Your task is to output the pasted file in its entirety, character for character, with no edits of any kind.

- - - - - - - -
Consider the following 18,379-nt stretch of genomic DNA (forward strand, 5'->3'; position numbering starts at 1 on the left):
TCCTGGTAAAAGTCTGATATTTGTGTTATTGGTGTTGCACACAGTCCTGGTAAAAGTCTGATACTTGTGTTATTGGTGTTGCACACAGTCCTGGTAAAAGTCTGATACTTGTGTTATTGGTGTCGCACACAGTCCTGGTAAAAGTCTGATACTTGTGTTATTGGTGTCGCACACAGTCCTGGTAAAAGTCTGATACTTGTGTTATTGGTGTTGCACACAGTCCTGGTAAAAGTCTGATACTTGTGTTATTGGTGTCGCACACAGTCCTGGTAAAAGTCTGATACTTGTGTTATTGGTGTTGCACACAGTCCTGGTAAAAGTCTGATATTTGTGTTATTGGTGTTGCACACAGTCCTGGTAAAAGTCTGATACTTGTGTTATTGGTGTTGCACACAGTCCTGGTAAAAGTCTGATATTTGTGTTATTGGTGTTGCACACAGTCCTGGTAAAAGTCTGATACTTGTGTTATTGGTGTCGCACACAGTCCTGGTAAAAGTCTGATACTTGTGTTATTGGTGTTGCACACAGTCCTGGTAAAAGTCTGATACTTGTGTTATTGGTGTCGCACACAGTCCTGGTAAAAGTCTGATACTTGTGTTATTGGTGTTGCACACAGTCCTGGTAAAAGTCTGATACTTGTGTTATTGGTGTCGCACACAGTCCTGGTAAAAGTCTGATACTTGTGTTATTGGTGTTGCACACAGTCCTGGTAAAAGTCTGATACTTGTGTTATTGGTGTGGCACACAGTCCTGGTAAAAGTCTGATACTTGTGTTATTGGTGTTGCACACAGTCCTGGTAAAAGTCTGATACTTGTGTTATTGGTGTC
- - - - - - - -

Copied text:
Consider the following 18,379-nt stretch of genomic DNA (forward strand, 5'->3'; position numbering starts at 1 on the left):
TCCTGGTAAAAGTCTGATATTTGTGTTATTGGTGTTGCACACAGTCCTGGTAAAAGTCTGATACTTGTGTTATTGGTGTTGCACACAGTCCTGGTAAAAGTCTGATACTTGTGTTATTGGTGTCGCACACAGTCCTGGTAAAAGTCTGATACTTGTGTTATTGGTGTCGCACACAGTCCTGGTAAAAGTCTGATACTTGTGTTATTGGTGTTGCACACAGTCCTGGTAAAAGTCTGATACTTGTGTTATTGGTGTCGCACACAGTCCTGGTAAAAGTCTGATACTTGTGTTATTGGTGTTGCACACAGTCCTGGTAAAAGTCTGATATTTGTGTTATTGGTGTTGCACACAGTCCTGGTAAAAGTCTGATACTTGTGTTATTGGTGTTGCACACAGTCCTGGTAAAAGTCTGATATTTGTGTTATTGGTGTTGCACACAGTCCTGGTAAAAGTCTGATACTTGTGTTATTGGTGTCGCACACAGTCCTGGTAAAAGTCTGATACTTGTGTTATTGGTGTTGCACACAGTCCTGGTAAAAGTCTGATACTTGTGTTATTGGTGTCGCACACAGTCCTGGTAAAAGTCTGATACTTGTGTTATTGGTGTTGCACACAGTCCTGGTAAAAGTCTGATACTTGTGTTATTGGTGTCGCACACAGTCCTGGTAAAAGTCTGATACTTGTGTTATTGGTGTTGCACACAGTCCTGGTAAAAGTCTGATACTTGTGTTATTGGTGTGGCACACAGTCCTGGTAAAAGTCTGATACTTGTGTTATTGGTGTTGCACACAGTCCTGGTAAAAGTCTGATACTTGTGTTATTGGTGTC